Top diplomats in Ankara see Turkey's prime minister as a religious "fundamentalist" committed to spreading hatred against Israel, according to the contents of a secret cable published Monday.
The dispatch by the U.S. Ambassador to Turkey, James Jeffrey, details a conversation with his Israeli counterpart, Ambassador Gaby Levy and points to a shared assessment of Recep Tayyip Erdogan as a demagogue whose policies are fueled by "hatred" rather than political calculations.
It is among an array of classified U.S. documents released by the WikiLeaks group over the weekend, sparking alarm among diplomats the world over with a series of startling revelations.
In his report to superiors in Washington, dated October 29, 2009, Jeffrey - who has since been posted to Iraq - quotes Levy as saying that Erdogan's repeated outbursts against Israel were for "domestic consumption only".
"He's a fundamentalist. He hates us religiously and his hatred is spreading," Levy is reported to have said, attributing Erdogan's harshness to deep-seated emotion. Turkish civil servants had advised Israel to weather the prime minister's harsh rhetoric until ties improved, Levy said.
Levy went on to dismiss politics as a motivator for Erdogan's hostility, arguing that the prime minister's AK party had not gained a single point in the polls by bashing Israel.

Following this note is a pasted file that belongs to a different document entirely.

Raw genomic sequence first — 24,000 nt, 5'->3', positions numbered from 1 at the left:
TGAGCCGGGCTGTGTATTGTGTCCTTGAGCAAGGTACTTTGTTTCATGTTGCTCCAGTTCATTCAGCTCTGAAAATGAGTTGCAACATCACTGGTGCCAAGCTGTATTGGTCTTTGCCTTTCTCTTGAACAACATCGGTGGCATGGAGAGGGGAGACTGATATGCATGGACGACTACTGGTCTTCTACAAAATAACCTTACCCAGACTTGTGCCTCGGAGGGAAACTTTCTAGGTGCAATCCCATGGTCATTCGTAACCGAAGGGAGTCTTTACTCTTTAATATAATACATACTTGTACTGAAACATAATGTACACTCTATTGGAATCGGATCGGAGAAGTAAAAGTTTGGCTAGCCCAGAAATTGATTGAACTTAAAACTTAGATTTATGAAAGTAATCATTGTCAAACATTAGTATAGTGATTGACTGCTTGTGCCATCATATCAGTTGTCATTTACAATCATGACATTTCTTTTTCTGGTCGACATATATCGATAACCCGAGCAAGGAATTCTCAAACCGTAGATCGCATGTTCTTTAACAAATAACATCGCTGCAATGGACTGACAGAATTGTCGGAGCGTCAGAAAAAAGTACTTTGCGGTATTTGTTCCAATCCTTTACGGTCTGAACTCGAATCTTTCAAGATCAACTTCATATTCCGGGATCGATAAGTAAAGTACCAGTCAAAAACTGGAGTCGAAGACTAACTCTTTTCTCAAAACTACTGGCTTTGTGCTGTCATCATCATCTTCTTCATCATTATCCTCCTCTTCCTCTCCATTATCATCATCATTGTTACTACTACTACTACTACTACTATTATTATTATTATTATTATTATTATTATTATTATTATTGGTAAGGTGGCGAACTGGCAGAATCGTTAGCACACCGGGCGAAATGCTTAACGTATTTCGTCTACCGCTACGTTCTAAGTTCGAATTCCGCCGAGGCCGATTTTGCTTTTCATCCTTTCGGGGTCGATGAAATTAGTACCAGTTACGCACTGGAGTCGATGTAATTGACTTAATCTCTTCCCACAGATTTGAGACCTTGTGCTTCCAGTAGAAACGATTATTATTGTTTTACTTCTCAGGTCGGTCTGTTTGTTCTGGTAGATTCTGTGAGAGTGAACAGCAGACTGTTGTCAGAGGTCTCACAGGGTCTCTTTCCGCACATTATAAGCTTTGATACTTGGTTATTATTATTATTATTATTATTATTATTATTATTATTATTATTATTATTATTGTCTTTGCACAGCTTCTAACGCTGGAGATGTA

In his cable to the State Department, Jeffrey agreed with the Israeli assessment.
"Our discussions with contacts both inside and outside of the Turkish government on Turkey's deteriorating relations with Israel tend to confirm Levy's thesis that Erdogan simply hates Israel," he wrote.
Other cables show U.S. diplomats casting further doubts on the reliability of Erdogan and Turkey as a NATO ally, portraying the nations's leadership as divided and permeated by Islamists, according to the German Der Spiegel magazine's website.
Der Spiegel, citing U.S. diplomatic documents released on Sunday by whistle-blowing website WikiLeaks, said advisers to Prime Minister Recep Tayyip Erdogan were described as having "little understanding of politics beyond Ankara".
Erdogan has introduced sweeping liberal economic reforms in pursuit of Europan Union membership since his AK Party was first elected by a landslide in 2002. He denies accusations by secularists that he harbours secret Islamist ambitions.
Der Spiegel cited a cable as saying Erdogan had surrounded himself with an "iron ring of sycophantic (but contemptuous) advisors".
Erdogan on Monday downplayed the publications. Speaking in Istanbul before travelling to Libya for an Africa-European Union summit Erdogan said the credibility of the Wikileaks website that leaked the documents was "questionable", Turkey's news
"That's why we're waiting to see what comes from Wikileaks. Then we can evaluate it and give an opinion," he said.
Turkey has traditionally close relations with Washington, but ties have been strained of late, partly as a result of Ankara's falling out with Israel over its invasion of Gaza.
"The leaked diplomatic cables reveal that U.S. diplomats are skeptical about Turkey's dependability as a partner ... The leadership in Ankara is depicted as divided and permeated by Islamists."
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